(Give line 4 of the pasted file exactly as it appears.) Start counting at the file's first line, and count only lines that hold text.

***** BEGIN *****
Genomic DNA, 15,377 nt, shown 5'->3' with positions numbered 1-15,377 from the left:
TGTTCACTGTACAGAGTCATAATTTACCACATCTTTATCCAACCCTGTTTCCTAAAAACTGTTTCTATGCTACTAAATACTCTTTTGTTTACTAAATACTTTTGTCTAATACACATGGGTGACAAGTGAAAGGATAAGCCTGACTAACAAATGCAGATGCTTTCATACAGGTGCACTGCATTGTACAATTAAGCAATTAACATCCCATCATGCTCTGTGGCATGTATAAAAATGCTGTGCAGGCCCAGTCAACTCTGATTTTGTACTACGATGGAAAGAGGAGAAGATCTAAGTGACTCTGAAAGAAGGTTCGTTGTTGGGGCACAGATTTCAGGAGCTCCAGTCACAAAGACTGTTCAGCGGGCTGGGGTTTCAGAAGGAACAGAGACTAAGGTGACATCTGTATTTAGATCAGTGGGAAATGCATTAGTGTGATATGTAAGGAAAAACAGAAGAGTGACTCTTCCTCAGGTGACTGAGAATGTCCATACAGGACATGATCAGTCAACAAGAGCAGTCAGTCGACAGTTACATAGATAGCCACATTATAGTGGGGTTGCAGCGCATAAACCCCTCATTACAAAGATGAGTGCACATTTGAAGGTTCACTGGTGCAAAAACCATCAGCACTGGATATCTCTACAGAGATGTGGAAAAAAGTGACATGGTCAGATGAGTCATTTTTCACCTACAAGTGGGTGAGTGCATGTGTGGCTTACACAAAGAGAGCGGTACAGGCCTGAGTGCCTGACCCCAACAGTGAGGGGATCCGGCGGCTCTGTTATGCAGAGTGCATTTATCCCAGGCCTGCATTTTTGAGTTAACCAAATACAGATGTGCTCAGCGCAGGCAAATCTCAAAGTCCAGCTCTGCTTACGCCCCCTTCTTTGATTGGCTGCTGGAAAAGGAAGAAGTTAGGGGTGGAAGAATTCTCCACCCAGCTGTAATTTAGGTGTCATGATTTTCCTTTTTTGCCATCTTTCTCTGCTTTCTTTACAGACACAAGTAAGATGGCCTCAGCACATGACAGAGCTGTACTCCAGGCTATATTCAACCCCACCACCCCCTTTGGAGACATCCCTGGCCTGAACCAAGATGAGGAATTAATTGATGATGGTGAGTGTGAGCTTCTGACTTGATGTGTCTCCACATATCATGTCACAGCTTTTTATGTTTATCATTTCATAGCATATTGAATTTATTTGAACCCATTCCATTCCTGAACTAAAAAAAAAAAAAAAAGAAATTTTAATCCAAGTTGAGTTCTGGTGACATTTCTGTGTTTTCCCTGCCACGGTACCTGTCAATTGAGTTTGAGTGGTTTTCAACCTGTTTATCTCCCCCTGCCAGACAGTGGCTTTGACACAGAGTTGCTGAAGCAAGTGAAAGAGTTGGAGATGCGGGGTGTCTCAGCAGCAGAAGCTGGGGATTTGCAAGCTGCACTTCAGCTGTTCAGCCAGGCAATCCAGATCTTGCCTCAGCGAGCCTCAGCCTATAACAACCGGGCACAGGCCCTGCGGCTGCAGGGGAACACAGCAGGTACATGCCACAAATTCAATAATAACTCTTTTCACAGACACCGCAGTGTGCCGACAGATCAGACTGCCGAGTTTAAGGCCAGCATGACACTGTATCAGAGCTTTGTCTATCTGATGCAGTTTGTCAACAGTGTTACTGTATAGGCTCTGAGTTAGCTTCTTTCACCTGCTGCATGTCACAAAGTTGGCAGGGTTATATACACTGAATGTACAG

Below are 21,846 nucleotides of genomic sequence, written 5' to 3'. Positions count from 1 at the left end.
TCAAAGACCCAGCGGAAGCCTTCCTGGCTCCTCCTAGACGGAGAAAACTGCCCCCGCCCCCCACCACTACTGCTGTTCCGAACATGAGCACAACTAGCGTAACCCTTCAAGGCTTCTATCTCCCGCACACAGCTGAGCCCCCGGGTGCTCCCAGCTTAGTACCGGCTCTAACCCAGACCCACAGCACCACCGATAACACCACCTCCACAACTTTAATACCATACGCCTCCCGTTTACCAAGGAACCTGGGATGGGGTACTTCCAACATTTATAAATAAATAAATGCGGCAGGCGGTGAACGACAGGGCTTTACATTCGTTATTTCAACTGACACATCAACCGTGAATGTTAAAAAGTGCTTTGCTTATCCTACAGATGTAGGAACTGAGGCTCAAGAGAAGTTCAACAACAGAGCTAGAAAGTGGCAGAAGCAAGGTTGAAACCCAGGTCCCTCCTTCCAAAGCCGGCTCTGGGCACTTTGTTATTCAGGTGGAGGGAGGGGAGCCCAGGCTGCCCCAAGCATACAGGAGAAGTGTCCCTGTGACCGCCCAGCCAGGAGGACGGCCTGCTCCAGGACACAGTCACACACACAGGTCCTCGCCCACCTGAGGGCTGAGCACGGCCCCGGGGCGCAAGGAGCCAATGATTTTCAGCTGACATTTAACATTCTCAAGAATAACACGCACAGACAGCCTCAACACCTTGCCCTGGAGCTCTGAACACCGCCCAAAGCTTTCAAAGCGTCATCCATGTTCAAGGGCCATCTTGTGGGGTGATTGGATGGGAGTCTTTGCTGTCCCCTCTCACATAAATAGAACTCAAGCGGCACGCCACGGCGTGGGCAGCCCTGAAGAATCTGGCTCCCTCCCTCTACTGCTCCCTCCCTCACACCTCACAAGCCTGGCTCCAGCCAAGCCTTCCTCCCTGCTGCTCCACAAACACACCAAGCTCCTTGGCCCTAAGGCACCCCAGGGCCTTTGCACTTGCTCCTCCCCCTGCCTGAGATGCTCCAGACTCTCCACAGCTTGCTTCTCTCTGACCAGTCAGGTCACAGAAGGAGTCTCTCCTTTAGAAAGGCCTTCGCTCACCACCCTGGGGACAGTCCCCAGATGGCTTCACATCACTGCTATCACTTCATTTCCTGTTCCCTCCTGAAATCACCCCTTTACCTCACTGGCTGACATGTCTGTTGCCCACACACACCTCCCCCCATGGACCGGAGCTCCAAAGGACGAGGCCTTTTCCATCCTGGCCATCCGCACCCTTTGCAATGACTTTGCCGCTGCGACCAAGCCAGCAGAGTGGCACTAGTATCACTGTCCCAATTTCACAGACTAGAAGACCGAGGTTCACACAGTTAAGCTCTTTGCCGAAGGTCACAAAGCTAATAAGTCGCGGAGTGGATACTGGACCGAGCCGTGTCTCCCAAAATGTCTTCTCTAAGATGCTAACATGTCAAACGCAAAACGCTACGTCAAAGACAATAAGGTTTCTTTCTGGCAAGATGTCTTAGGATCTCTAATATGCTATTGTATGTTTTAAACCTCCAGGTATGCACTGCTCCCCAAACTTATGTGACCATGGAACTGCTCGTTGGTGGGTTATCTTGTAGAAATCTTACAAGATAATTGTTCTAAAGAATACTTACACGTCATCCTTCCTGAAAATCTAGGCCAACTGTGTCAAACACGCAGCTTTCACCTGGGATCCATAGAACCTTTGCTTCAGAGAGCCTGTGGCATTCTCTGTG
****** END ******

TCAAAGACCCAGCGGAAGCCTTCCTGGCTCCTCCTAGACGGAGAAAACTGCCCCCGCCCCCCACCACTACTGCTGTTCCGAACATGAGCACAACTAGCGTAACCCTTCAAGGCTTCTATCTCCCGCACACAGCTGAGCCCCCGGGTGCTCCCAGCTTAGTACCGGCTCTAACCCAGACCCACAGCACCACCGATAACACCACCTCCACAACTTTAATACCATACGCCTCCCGTTTACCAAGGAACCTGGGATGGGGTACTTCCAACATTTATAAATAAATAAATGCGGCAGGCGGTGAACGACAGGGCTTTACATTCGTTATTTCAACTGACACATCAACCGTGAATGTTAAAAAGTGCTTTGCTTATCCTACAGATGTAGGAACTGAGGCTCAAGAGAAGTTCAACAACAGAGCTAGAAAGTGGCAGAAGCAAGGTTGAAACCCAGGTCCCTCCTTCCAAAGCCGGCTCTGGGCACTTTGTTATTCAGGTGGAGGGAGGGGAGCCCAGGCTGCCCCAAGCATACAGGAGAAGTGTCCCTGTGACCGCCCAGCCAGGAGGACGGCCTGCTCCAGGACACAGTCACACACACAGGTCCTCGCCCACCTGAGGGCTGAGCACGGCCCCGGGGCGCAAGGAGCCAATGATTTTCAGCTGACATTTAACATTCTCAAGAATAACACGCACAGACAGCCTCAACACCTTGCCCTGGAGCTCTGAACACCGCCCAAAGCTTTCAAAGCGTCATCCATGTTCAAGGGCCATCTTGTGGGGTGATTGGATGGGAGTCTTTGCTGTCCCCTCTCACATAAATAGAACTCAAGCGGCACGCCACGGCGTGGGCAGCCCTGAAGAATCTGGCTCCCTCCCTCTACTGCTCCCTCCCTCACACCTCACAAGCCTGGCTCCAGCCAAGCCTTCCTCCCTGCTGCTCCACAAACACACCAAGCTCCTTGGCCCTAAGGCACCCCAGGGCCTTTGCACTTGCTCCTCCCCCTGCCTGAGATGCTCCAGACTCTCCACAGCTTGCTTCTCTCTGACCAGTCAGGTCACAGAAGGAGTCTCTCCTTTAGAAAGGCCTTCGCTCACCACCCTGGGGACAGTCCCCAGATGGCTTCACATCACTGCTATCACTTCATTTCCTGTTCCCTCCTGAAATCACCCCTTTACCTCACTGGCTGACATGTCTGTTGCCCACACACACCTCCCCCCATGGACCGGAGCTCCAAAGGACGAGGCCTTTTCCATCCTGGCCATCCGCACCCTTTGCAATGACTTTGCCGCTGCGACCAAGCCAGCAGAGTGGCACTAGTATCACTGTCCCAATTTCACAGACTAGAAGACCGAGGTTCACACAGTTAAGCTCTTTGCCGAAGGTCACAAAGCTAATAAGTCGCGGAGTGGATACTGGACCGAGCCGTGTCTCCCAAAATGTCTTCTCTAAGATGCTAACATGTCAAACGCAAAACGCTACGTCAAAGACAATAAGGTTTCTTTCTGGCAAGATGTCTTAGGATCTCTAATATGCTATTGTATGTTTTAAACCTCCAGGTATGCACTGCTCCCCAAACTTATGTGACCATGGAACTGCTCGTTGGTGGGTTATCTTGTAGAAATCTTACAAGATAATTGTTCTAAAGAATACTTACACGTCATCCTTCCTGAAAATCTAGGCCAACTGTGTCAAACACGCAGCTTTCACCTGGGATCCATAGAACCTTTGCTTCAGAGAGCCTGTGGCATTCTCTGTG